Pagan reaction in Poland

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Poland, 1030s. Stippled area marks the probable extent of the pagan reaction.

The pagan reaction in Poland (Polish: Reakcja pogańska w Polsce) was a series of events in the Kingdom of Poland in the 1030s that culminated in a popular uprising or rebellion, or possibly a series of these, that destabilized the Kingdom of Poland.


Dissatisfaction with the process of Christianization, which had started after the baptism of Poland in 966, was one of the factors that led to the uprising.[1] The Roman Catholic Church in Poland sustained substantial losses, with many churches and monasteries destroyed, and priests killed.[2] The spread of the new Christian religion had been coupled with growth of the territories and central power of the king.[3] In addition to anti-Christian sentiments, the rebellion showed elements of a peasant uprising against landowners and feudalism.[4] Also present was a struggle for power between the king and some of the nobility.[4] Anita Prazmowska notes, "Historians have concluded that in effect two overlapping revolutions had taken place simultaneously: a political and a pagan revolution."[5]


While Frucht states that the uprising overthrew King Mieszko II of the Piast dynasty,[1] others say it started after his death in 1034.[a][2][6]: 59  Gerard Labuda, who provides an overview of Polish historiography of the period, gives 1032 as the date when the pagan reaction started, and he notes that historians give other dates for the start of another uprising or uprisings, referencing 1034, 1037, 1038 and 1039.[7]

In any case, Poland in the early 1030s was torn by a number of conflicts, and in 1031 Mieszko II had to briefly seek refuge in Bohemia after losing a civil war to his brother Bezprym, before returning to reclaim the Polish lands in 1032.[6]: 355 [8]

The pagan reaction and related uprisings and rebellions of the time, coupled with foreign raids and invasions, threw the young Polish realm into chaos.[9] Among the most devastating of the foreign contributions was a raid by Duke Bretislaus I of Bohemia in 1039, which pillaged Poland's first capital, Gniezno.[10]

The destabilization wrought by these events was so severe that historians doubt that anyone can be considered Poland's ruler in the late 1030s; the name of one of the pretenders, Bolesław the Forgotten, illustrates ("with a proper irony", writes Vlasto[10]) the complexity and obscurity of the situation.[11] Dvorník lists no ruler for Poland in 1034–40, pointing instead to a "dynastic struggle".[12]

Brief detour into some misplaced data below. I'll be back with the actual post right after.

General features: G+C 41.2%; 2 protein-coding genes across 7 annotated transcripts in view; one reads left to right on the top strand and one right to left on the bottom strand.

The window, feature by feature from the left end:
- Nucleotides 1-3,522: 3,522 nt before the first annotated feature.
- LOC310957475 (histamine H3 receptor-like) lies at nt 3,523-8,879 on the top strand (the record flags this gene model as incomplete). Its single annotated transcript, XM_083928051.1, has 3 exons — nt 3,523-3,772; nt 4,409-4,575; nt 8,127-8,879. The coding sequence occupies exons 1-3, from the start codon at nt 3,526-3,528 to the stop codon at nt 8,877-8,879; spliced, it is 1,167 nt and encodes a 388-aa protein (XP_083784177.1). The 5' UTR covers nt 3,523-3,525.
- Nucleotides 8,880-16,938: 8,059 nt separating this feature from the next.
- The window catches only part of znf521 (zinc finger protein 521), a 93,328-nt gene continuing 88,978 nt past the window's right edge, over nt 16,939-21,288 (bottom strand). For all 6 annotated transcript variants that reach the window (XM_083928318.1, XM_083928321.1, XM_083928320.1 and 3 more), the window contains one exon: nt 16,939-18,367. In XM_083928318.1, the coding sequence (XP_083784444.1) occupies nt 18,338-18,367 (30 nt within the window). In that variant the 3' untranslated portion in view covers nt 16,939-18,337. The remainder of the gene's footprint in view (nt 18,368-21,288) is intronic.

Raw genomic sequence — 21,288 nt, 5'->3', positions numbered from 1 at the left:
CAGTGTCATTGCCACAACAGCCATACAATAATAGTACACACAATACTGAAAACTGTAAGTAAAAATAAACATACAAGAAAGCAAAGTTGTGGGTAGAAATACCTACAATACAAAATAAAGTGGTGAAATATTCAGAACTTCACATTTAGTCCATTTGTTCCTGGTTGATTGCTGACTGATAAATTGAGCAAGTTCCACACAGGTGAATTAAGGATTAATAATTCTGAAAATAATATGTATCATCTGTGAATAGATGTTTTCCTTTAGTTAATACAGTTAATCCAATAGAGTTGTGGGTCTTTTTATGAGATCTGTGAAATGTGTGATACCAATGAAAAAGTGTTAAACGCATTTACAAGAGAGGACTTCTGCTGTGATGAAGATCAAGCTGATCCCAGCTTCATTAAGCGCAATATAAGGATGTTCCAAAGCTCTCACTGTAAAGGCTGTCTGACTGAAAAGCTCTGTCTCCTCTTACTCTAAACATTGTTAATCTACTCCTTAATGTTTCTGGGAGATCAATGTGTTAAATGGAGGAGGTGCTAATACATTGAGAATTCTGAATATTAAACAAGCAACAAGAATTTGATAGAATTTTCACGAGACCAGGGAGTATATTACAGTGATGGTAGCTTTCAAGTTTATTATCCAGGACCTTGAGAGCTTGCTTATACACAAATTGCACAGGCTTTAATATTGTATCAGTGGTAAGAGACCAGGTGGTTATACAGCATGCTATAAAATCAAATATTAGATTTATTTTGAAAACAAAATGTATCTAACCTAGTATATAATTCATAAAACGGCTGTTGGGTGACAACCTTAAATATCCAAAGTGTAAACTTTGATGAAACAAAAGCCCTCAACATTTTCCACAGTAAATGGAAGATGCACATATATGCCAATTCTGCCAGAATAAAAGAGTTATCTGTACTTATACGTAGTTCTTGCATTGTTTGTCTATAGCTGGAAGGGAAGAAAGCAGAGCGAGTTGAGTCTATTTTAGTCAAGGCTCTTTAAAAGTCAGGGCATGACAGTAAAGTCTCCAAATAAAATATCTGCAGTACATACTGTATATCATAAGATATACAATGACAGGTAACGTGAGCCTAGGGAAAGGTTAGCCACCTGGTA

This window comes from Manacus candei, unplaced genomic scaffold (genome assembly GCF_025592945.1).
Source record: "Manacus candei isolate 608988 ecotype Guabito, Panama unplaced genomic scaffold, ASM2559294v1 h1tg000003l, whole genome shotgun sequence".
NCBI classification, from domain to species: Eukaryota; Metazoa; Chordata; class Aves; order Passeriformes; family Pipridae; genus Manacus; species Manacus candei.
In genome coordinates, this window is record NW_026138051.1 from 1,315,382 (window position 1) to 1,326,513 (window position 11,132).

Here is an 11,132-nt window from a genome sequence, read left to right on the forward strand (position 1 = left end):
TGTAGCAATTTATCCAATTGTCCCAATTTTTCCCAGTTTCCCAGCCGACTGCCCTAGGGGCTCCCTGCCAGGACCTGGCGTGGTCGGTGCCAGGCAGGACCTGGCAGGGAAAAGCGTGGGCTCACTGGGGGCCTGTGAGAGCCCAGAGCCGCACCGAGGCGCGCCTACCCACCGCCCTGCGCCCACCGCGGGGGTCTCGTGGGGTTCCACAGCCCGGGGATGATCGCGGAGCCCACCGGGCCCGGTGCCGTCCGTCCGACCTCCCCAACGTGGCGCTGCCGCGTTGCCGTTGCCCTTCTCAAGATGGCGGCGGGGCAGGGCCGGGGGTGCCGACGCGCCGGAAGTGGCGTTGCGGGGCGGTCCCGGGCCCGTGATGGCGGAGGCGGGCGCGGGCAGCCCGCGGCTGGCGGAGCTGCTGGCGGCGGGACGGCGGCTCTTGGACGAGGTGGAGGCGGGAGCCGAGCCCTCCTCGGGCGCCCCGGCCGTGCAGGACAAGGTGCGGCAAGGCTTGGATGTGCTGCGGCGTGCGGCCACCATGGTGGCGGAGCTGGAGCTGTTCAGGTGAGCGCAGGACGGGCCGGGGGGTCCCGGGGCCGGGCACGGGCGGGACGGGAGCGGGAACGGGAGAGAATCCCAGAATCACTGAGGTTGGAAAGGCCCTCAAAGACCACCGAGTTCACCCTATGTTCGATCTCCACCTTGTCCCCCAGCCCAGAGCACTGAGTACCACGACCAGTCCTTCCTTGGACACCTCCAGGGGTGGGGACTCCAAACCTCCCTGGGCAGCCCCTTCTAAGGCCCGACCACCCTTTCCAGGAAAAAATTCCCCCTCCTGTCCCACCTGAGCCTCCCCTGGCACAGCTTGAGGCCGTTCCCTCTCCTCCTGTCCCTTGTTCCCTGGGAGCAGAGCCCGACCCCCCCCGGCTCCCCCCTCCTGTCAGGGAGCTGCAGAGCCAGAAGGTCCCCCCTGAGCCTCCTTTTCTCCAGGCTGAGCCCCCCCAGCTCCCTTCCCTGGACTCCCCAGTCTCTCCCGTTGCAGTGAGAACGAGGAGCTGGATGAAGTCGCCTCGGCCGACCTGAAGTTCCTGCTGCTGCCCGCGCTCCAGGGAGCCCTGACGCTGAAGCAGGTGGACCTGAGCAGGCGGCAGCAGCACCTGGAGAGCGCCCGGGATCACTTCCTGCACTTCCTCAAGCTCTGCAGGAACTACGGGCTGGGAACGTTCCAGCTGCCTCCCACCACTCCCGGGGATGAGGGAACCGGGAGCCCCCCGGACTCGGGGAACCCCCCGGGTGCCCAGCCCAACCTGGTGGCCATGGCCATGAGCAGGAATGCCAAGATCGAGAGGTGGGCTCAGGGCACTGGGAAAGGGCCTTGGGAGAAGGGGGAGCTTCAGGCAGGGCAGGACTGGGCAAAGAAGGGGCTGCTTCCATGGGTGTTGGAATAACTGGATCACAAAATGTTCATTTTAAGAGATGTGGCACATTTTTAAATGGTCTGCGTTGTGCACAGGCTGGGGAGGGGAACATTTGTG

According to some historians, the 1030s pagan uprising marks the end of the earliest period of Polish history, under the "First Piast Monarchy".[13][14]: 457  Returning to Poland around 1040, Mieszko II's son reunited most of the Polish lands and became known as Casimir the Restorer.[1][2][11] In the 1040s, he also fought a civil war against Miecław (who created his own state), which some authors see as a continuation of the 1030s struggles.[14]: 223–224 [15]

See also[edit]


a ^ The circumstances of his death are unclear; some historians suggest he may have been assassinated.[5][8]


  1. ^ a b c Richard C. Frucht (2005). Eastern Europe: An Introduction to the People, Lands, and Culture. ABC-CLIO. p. 10. ISBN 978-1-57607-800-6. Retrieved 27 March 2013.
  2. ^ a b c Oskar Halecki; W: F. Reddaway; J. H. Penson. The Cambridge History of Poland. CUP Archive. p. 68. ISBN 978-1-00-128802-4. Retrieved 27 March 2013.
  3. ^ Kenneth Scott Latourette (1941). The Unquenchable Light. Harper & Bros. pp. 35–36. Retrieved 27 March 2013.
  4. ^ a b Perry Anderson (1996). Passages from Antiquity to Feudalism. Verso. p. 240. ISBN 978-1-85984-107-5. Retrieved 27 March 2013.
  5. ^ a b Anita J. Prazmowska (13 July 2011). A History of Poland. Palgrave Macmillan. pp. 34–35. ISBN 978-0-230-34537-9. Retrieved 27 March 2013.
  6. ^ a b Halina Lerski (30 January 1996). Historical Dictionary of Poland, 966-1945. ABC-CLIO. ISBN 978-0-313-03456-5. Retrieved 27 March 2013.
  7. ^ Gerard Labuda (1992). Mieszko II król Polski: 1025-1034 : czasy przełomu w dziejach państwa polskiego. Secesja. p. 102. ISBN 978-83-85483-46-5. Retrieved 27 March 2013.
  8. ^ a b Oskar Halecki; W: F. Reddaway; J. H. Penson. The Cambridge History of Poland. CUP Archive. p. 34. ISBN 978-1-00-128802-4. Retrieved 27 March 2013.
  9. ^ Robert Nisbet Bain (August 2009). Slavonic Europe a Political History of Poland and Russia from 1447 to 1796. CUP Archive. p. 4. GGKEY:DE33XRQ7PJB. Retrieved 27 March 2013.
  10. ^ a b A. P. Vlasto (1970). The Entry of Slavs Into Christendom: An Introduction to the Medieval History of the Slavs. CUP Archive. p. 131. ISBN 978-0-521-07459-9. Retrieved 27 March 2013.
  11. ^ a b Jerzy Lukowski; Hubert Zawadzki (6 July 2006). A Concise History of Poland. Cambridge University Press. p. 7. ISBN 978-0-521-85332-3. Retrieved 27 March 2013.
  12. ^ Francis Dvorník (1962). The Slavs in European History and Civilization. Rutgers University Press. p. 558. ISBN 978-0-8135-0799-6. Retrieved 27 March 2013.
  13. ^ Andrzej Pleszczynski (23 May 2011). The Birth of a Stereotype: Polish Rulers and Their Country in German Writings C. 1000 A.D. BRILL. pp. 6–7. ISBN 978-90-04-18554-8. Retrieved 27 March 2013.
  14. ^ a b Przemysaw Wiszewski (2010). Domus Bolezai: Values and Social Identity in Dynastic Traditions of Medieval Poland (C. 966-1138). BRILL. pp. 223–224. ISBN 978-90-04-18142-7. Retrieved 27 March 2013.
  15. ^ Polska Akademia Nauk. Komitet Słowianoznawstwa (1967). Słownik starożytności słowiańskich: encyklopedyczny zarys kultury słowian od czasów najdawniejszych. Zkład Narodowy im. Ossolińskich. p. 247. Retrieved 27 March 2013. Widziano w M. wodza powstania pogańsko-ludowego